The seat is very comfortable and spacious. Good selection of food use the "book a cook" previous the flight and you get a great meal. Beverage selection is good. After take off you get even a glass or two or three of champagne. Entertainment could be better. In particular I'm missing classic movies. Crew is very helpful and even good for a small talk. The PE seat is good, but the is an issue with the galley curtain. Your legs are constantly getting wacked with the curtain as the crew run in and out of the galley, very poor design, and could be fixed by simply possitioning it squarely with the bulkhead, instead of at 45 deg they are currently.
The food wash less than apertising. Very poor for an airline which was once a leader. This seat so nice cause have a nice big leg room but this sit view not really good cause the wing block the view.
I traveled on 3 A aircraft and found the Business Class seats very uncomfortable for a tall person. When in normal upright position,I found it difficult to get comfortable as the seat does not recline fully and there is nowhere to put you legs except in a small compartment at the front left side of the seat.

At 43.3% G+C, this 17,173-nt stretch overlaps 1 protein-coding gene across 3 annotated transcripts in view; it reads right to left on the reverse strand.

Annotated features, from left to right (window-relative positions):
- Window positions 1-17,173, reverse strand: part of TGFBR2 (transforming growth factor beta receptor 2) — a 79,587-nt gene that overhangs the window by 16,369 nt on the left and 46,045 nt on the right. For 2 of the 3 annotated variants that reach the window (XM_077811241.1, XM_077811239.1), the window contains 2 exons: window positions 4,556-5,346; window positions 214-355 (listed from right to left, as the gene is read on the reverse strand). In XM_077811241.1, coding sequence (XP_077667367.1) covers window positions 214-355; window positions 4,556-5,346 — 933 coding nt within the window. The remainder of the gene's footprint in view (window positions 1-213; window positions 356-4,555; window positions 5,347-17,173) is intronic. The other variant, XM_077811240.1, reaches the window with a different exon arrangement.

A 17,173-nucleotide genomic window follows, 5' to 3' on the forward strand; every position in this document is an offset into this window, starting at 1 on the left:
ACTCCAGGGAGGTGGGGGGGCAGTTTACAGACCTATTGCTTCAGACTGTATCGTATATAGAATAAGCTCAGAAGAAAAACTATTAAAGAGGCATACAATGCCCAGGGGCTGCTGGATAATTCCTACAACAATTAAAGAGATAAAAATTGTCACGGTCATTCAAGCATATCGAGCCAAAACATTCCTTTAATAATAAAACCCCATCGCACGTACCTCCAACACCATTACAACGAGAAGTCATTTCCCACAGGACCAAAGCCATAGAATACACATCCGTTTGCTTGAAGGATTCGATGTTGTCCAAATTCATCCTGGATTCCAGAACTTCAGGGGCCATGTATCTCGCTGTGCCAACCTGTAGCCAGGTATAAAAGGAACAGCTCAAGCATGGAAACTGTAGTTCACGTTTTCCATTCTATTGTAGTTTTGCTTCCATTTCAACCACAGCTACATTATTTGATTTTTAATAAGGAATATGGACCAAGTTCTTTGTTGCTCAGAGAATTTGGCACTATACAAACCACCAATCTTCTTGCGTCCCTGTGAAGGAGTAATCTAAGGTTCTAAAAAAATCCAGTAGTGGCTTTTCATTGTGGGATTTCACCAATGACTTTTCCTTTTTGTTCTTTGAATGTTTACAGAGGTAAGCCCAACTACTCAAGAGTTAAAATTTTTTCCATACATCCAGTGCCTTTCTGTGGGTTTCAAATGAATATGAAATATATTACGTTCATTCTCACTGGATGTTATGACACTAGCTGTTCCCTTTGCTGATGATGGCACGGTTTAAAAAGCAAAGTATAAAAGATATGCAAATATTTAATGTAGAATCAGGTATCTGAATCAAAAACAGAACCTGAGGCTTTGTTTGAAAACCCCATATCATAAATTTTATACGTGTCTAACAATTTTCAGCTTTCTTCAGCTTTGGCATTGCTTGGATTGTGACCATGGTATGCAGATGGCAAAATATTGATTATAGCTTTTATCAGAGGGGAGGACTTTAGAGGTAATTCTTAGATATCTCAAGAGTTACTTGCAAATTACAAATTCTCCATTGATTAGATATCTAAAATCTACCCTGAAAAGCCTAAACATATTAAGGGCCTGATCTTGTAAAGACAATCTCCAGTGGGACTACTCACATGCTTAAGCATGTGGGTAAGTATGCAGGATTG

I found it very uncomfortable to sleep because of the limited leg space. In the end, I sat up all night. Food very ordinary, especially breakfast, with only 6 pieces of fruit and a bread roll. Virgin Australia and Etihad have much better business class seats. Water is not individual bottles. Food was tasteless and bland stodgy. Standard very uncomfortable seat, took a couple of days to get over the twisted back from the misshaped seat and the super uncomfortable bed - no worse than any other, and better than some but SQ has a poor product - and carpet was as grubby as in any old pub.